Last Thursday I saw Christine Schutt read her story ‘The Blood Jet’ at the Housing Works Bookstore in Manhattan. I’ve been to over one-hundred readings by fiction writers but this was the most moving. It wasn’t that she performed it so much as she channeled it. But of course what better reader was there? Schutt had worked over those words, those sentences, those movements–she’d created it out of air. Once there had been a blank page and then there was ‘The Blood Jet.’ It’s an angry piece, people treat each other like slop, but the female narrator admits her wrongdoings as well, her naivete. Schutt busted out this murky tune like Coltrane spilling ‘Dear Old Stockholm’ on his eponymous album. She’d didn’t waver at all, the sentences spun, the inflections rose and sank and we were left mesmerized. I started to watch people in the audience. They weren’t moving, they weren’t coughing. The record for the least number of text messages sent during a reading fell.
The reading was filmed and I pray Harper’s will release it at some point. In the interim, here is Schutt reading the beginning of her novel Florida:
‘The Blood Jet’ is from the story collection A Day, a Night, Another Day, Summer, a collection Gary Lutz swears by (“…she’s the writer I most admire”). I recently spoke to two people about contemporary fiction and neither of them knew about Christine Schutt, something I immediately rectified as I had been carrying her short story collection with me since the reading. I opened the book up for one and told them to read the last sentence of ‘The Blood Jet’ to get a taste.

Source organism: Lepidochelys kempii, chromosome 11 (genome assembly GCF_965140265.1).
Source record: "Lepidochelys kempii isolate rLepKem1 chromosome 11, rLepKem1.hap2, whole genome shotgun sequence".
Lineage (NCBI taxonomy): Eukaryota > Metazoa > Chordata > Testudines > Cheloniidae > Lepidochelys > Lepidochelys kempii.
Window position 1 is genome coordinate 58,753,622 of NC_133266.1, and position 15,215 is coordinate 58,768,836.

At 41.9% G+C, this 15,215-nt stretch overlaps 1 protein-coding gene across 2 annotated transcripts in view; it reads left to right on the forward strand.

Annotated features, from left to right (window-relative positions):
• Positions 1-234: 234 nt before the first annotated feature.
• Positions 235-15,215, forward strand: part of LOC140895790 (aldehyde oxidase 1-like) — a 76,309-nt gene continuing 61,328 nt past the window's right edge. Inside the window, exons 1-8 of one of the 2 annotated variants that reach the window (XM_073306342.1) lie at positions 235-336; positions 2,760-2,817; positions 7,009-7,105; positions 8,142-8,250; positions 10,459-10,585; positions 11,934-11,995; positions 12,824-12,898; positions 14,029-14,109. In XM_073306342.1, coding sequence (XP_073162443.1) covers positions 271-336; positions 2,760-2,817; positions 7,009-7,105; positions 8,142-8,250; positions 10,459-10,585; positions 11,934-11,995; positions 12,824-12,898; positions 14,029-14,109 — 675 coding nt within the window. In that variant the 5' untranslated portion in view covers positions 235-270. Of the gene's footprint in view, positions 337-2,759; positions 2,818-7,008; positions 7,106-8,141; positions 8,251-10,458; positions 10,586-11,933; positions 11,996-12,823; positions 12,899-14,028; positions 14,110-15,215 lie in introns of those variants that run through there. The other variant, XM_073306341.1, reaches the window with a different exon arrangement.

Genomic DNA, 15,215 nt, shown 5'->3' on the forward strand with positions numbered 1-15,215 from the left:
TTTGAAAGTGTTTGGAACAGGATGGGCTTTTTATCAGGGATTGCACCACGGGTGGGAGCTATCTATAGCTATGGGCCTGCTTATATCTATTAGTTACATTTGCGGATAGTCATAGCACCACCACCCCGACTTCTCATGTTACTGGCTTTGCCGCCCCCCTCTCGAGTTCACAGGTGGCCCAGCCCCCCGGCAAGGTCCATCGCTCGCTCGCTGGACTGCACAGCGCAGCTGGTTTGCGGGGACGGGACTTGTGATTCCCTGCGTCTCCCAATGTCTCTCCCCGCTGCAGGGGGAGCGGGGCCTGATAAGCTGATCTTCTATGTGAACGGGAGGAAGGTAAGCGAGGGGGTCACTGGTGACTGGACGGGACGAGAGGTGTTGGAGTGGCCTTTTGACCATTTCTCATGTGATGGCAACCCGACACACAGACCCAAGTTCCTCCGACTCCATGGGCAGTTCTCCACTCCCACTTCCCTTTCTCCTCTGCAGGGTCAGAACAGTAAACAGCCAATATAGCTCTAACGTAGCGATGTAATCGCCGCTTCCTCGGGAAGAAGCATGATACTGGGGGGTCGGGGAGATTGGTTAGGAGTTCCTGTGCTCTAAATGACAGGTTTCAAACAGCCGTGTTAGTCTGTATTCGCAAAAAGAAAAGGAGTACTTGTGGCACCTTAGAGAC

I wonder at that tin-bright vision, that acidic bite of spit, that embrace, that poetry by which I live.
I murmured about bright/bite and acidic/spit, that sweet music–they shook their head. Writing about Amy Hempel a few weeks ago, I said, “the sentences of the story anticipate the story itself. The music of the sentences… stand alone as music and for a moment the story can be put on hold–each sentence, all alone, is the story.” That’s no less true here.
The morning after the reading, I examined parts of ‘The Blood Jet’ and soon began writing a few pages of my own. Schutt and her words had touched something, had pushed just enough that I fell into my own trance.
Schutt’s Bookworm Interview about the collection.